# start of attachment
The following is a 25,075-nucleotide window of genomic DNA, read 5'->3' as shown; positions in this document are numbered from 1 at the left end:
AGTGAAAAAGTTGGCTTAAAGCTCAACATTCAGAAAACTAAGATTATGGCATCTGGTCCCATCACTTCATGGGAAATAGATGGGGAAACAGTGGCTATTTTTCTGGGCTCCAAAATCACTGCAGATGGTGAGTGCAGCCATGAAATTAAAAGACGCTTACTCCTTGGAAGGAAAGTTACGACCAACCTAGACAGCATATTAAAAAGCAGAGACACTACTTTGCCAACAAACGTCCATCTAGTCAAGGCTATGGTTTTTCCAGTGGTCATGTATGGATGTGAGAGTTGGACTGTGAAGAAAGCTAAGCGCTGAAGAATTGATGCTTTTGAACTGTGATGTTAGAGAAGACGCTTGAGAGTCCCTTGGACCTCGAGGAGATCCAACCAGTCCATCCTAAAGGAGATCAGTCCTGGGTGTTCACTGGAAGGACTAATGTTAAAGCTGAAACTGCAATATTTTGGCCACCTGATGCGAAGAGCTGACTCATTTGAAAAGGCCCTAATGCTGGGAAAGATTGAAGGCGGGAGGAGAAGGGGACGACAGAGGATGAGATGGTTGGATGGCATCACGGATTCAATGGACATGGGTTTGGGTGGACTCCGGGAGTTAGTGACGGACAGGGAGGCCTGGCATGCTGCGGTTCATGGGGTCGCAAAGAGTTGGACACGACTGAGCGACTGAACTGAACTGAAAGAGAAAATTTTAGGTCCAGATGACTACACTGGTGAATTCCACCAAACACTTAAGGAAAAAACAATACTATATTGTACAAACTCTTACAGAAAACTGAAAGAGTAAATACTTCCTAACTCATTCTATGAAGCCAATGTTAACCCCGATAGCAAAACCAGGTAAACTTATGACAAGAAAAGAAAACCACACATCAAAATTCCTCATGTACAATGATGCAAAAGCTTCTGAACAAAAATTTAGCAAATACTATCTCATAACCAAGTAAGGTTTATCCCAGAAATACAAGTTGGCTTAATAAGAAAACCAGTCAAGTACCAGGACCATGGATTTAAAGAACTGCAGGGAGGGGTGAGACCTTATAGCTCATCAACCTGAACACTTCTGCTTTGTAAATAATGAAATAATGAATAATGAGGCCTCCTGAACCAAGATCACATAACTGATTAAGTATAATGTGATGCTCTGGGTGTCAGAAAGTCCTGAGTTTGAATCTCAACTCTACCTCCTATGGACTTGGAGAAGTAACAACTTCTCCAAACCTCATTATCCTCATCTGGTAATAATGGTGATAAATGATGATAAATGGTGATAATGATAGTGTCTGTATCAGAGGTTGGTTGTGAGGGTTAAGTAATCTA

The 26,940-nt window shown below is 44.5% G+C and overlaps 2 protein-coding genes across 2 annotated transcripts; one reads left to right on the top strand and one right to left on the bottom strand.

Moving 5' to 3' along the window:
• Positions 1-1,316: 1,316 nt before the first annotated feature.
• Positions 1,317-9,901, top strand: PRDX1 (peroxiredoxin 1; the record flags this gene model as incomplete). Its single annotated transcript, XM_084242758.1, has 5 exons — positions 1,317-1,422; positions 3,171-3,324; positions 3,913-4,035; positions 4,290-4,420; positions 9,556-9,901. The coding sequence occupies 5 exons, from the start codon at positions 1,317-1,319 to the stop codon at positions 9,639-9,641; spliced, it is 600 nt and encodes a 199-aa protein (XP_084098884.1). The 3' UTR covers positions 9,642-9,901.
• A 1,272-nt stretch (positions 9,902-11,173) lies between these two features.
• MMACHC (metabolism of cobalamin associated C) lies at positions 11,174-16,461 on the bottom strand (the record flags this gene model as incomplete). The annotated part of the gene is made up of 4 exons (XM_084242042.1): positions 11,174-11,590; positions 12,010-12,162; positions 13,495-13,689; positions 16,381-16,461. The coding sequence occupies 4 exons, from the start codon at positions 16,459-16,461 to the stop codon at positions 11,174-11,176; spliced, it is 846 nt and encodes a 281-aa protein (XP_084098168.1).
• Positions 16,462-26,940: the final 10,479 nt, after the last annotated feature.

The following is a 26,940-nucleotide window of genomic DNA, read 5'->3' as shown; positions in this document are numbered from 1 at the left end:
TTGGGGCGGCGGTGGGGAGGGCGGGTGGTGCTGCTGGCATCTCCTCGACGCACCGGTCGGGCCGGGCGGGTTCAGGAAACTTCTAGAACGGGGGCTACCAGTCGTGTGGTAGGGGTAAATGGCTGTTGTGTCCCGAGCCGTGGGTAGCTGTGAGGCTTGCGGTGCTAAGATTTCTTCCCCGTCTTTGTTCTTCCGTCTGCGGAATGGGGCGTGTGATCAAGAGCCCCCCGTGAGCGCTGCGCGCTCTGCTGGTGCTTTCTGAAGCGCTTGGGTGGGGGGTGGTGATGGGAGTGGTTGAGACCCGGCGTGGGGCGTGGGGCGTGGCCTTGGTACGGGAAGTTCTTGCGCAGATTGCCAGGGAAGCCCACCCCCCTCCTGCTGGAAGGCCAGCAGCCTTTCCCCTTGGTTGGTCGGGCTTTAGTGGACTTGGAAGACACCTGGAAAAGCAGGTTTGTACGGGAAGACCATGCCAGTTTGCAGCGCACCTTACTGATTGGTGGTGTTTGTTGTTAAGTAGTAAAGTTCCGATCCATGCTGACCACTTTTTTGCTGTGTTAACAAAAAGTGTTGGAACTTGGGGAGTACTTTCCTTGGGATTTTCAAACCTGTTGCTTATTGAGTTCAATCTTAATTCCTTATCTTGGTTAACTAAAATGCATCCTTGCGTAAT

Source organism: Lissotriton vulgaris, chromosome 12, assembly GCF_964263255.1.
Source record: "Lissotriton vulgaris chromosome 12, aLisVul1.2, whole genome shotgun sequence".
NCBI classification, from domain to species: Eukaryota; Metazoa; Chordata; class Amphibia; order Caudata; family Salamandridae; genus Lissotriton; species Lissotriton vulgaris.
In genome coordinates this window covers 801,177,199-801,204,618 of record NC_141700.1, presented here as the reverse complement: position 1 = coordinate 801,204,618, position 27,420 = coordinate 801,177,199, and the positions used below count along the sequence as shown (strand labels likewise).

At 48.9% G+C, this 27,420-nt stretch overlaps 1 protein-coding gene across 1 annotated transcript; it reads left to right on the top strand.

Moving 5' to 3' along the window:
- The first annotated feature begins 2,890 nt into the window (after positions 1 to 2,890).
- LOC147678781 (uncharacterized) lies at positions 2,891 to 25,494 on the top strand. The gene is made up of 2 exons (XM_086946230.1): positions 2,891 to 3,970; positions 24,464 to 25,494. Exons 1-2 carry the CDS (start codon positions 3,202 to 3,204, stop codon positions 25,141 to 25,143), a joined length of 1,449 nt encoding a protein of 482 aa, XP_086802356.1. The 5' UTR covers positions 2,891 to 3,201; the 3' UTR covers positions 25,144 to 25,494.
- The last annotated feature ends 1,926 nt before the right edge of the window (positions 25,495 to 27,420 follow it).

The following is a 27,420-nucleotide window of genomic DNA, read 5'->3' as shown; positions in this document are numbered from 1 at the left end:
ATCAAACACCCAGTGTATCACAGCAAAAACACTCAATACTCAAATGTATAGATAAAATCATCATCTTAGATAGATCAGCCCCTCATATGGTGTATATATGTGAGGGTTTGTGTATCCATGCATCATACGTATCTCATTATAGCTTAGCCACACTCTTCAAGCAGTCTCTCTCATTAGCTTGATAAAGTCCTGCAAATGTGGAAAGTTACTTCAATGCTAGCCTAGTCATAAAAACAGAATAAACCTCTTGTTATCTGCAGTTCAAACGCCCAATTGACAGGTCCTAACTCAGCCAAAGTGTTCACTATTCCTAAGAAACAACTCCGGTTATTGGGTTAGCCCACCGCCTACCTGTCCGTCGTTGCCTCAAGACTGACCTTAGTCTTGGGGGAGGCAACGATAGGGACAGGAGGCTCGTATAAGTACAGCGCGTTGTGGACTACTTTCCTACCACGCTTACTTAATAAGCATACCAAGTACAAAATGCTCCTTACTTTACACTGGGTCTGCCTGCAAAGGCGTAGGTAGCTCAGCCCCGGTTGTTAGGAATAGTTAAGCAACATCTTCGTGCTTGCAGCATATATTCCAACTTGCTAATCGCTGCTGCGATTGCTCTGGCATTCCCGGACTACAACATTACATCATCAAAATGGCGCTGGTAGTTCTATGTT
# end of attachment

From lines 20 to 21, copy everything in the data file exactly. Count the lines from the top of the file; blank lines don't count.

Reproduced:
- The last annotated feature ends 1,926 nt before the right edge of the window (positions 25,495 to 27,420 follow it).

The following is a 27,420-nucleotide window of genomic DNA, read 5'->3' as shown; positions in this document are numbered from 1 at the left end: